The Hobbit: An Unexpected Journey arrives in theaters under a brutal weight of expectations, coming not only after the magnificent Lord of the Rings trilogy, but with the knowledge that there are two more films to come in this adaptation of a very slim novel. It's hard to see the maps of Middle Earth and hear Howard Shore's score and not brace yourself for the sweeping emotions and battles of Lord of the Rings, but anyone who has read The Hobbit knows to expect a lighter, smaller story, one more about amiable dwarves and a grouchy hobbit than stirring calls to heroism.
And though The Hobbit feels in its first half very much like a brief story stretched far too thin, it eventually settles into its own enjoyable rhythm, a comic adventure that's a good enough excuse to make a return visit to Middle Earth. As Bilbo Baggins, the comfortable hobbit unwillingly dragged onto this journey with a band of 13 dwarves, Martin Freeman is a nicely flustered and quick-witted presence; it takes a while for Bilbo to embrace his call to adventure, but by the time he does, he feels like a guy worth following for two more movies. Add in returning characters like Ian McKellen's Gandalf and (however briefly) Andy Serkis' Gollum, plus the handful of dwarves who manage to distinguish themselves from that rowdy bunch, and An Unexpected Journey becomes a comfortable little adventure-- and an even better one if you can convince yourself to stop comparing it to Lord of the Rings.
Not that the movie actually encourages that-- the film begins on the exact same day as Fellowship of the Ring, with an older Bilbo (Ian Holm reprising his role) preparing for his birthday party and sending his nephew Frodo (Elijah Wood in a fun cameo) off to meet Gandalf. Between this frame device and a recreation of the battle with Smaug the dragon that lost the dwarves their pile of gold in the mountains, it takes a while to get around to the unexpected dinner party Bilbo hosts for the 13 dwarves, and even longer to get the group of them on the road toward reclaiming the dwarves' ancestral home (there are two songs sung during that party. Two!) Bilbo is a far less willing adventurer than the wide-eyed Frodo, and for the film's first hour he's a grouchy and bumbling presence, clashing immediately with the solemn dwarf leader Thorin Oakenshield (Richard Armitage) and wishing frequently he was back home in his hobbit hole. You might wish the same.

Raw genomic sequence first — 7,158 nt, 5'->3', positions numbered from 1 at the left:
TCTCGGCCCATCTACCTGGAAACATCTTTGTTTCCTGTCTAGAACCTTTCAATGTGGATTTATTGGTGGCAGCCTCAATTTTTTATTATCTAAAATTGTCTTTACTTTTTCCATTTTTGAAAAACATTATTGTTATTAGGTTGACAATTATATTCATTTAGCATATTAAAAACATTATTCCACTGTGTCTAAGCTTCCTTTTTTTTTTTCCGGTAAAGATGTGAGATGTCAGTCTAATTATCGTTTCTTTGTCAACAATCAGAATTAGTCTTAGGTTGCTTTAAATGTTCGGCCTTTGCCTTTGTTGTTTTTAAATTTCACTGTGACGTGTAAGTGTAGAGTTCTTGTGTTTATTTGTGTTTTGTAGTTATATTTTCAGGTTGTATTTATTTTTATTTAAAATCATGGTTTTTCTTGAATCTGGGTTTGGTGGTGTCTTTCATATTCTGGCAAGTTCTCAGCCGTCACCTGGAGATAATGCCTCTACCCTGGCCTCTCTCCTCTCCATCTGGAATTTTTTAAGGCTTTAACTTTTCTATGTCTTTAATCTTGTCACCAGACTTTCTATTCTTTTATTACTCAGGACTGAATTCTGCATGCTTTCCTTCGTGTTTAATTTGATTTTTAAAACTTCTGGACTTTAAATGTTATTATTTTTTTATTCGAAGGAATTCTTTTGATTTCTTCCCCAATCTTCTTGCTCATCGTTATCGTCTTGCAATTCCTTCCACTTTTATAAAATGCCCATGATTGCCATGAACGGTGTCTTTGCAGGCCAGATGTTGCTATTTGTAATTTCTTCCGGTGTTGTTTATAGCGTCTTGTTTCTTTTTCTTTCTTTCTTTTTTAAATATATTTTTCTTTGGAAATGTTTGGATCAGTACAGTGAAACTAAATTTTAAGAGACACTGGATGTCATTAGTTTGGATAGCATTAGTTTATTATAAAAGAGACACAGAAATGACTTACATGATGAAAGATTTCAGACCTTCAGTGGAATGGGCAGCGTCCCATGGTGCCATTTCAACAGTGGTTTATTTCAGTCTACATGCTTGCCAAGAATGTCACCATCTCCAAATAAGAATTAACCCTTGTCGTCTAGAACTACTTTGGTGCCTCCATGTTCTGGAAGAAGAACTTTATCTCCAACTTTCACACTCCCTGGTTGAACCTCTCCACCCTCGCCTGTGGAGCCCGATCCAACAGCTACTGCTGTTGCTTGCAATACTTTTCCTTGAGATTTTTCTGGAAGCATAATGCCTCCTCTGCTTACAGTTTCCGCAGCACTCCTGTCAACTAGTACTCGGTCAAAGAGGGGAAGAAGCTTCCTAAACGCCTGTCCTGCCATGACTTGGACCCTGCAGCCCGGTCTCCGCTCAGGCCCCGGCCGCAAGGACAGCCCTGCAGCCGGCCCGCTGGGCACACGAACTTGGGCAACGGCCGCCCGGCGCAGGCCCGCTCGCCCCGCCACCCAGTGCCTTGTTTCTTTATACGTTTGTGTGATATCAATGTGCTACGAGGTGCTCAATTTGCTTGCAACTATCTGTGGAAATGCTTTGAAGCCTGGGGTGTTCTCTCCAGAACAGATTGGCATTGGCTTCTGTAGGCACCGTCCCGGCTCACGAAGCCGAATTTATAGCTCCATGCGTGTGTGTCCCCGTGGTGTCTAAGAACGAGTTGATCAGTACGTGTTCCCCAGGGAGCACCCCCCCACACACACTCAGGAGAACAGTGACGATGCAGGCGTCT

Then the group stumbles upon a mean group of hungry mountain trolls and Bilbo and the movie alike finally find a purpose, digging into the awkward group dynamics and setting up Bilbo's redemption in Thorin's eyes. The giant battle scene against Smaug the dragon is being saved for the next film, but we at least get an impressive cavern full of goblins to run away from, not to mention the return of Gollum, whose "riddles in the dark" scene is riveting, and Andy Serkis' performance as remarkably nuanced as ever. Some story elements are added from the book to give more of a sense of epic continuity, like a flashback to Smaug's takeover of the dwarves' mountain and a scene with Galadriel (Cate Blanchett) and Elrond (Hugo Weaving) warning of Sauron's potential rise; the movie can't quite find a natural ending point, but the hints at a larger story bode well for the coming sequels.
I saw An Unexpected Journey in the much-touted 48 frames per second and in 3D, an experience I recommend, but maybe only on second viewing. I never adjusted to the look, which makes everything feel more real and closer to you, an effect that's utterly bizarre when seeing giant trolls or goblins or even a band of tiny dwarves. The technological experimentation may have helped Peter Jackson get excited about a smaller-scale return to Middle Earth, but its effect on the movie is harder to gauge; it's fascinating seeing familiar characters like Gollum move with an unbelievable realness, but also nearly impossible to feel as swept away by this journey to an imaginary world.
When Jackson took on The Hobbit after Guillermo del Toro dropped it in 2010, it seemed like an obligation more than the passion that drove him to make the original trilogy. But for its occasional moments of excess and unhurried pace, An Unexpected Journey is proof that Jackson still has a knack for stories in this world, and that he may have more surprises in store as the rest of this new, unexpected trilogy unfolds.
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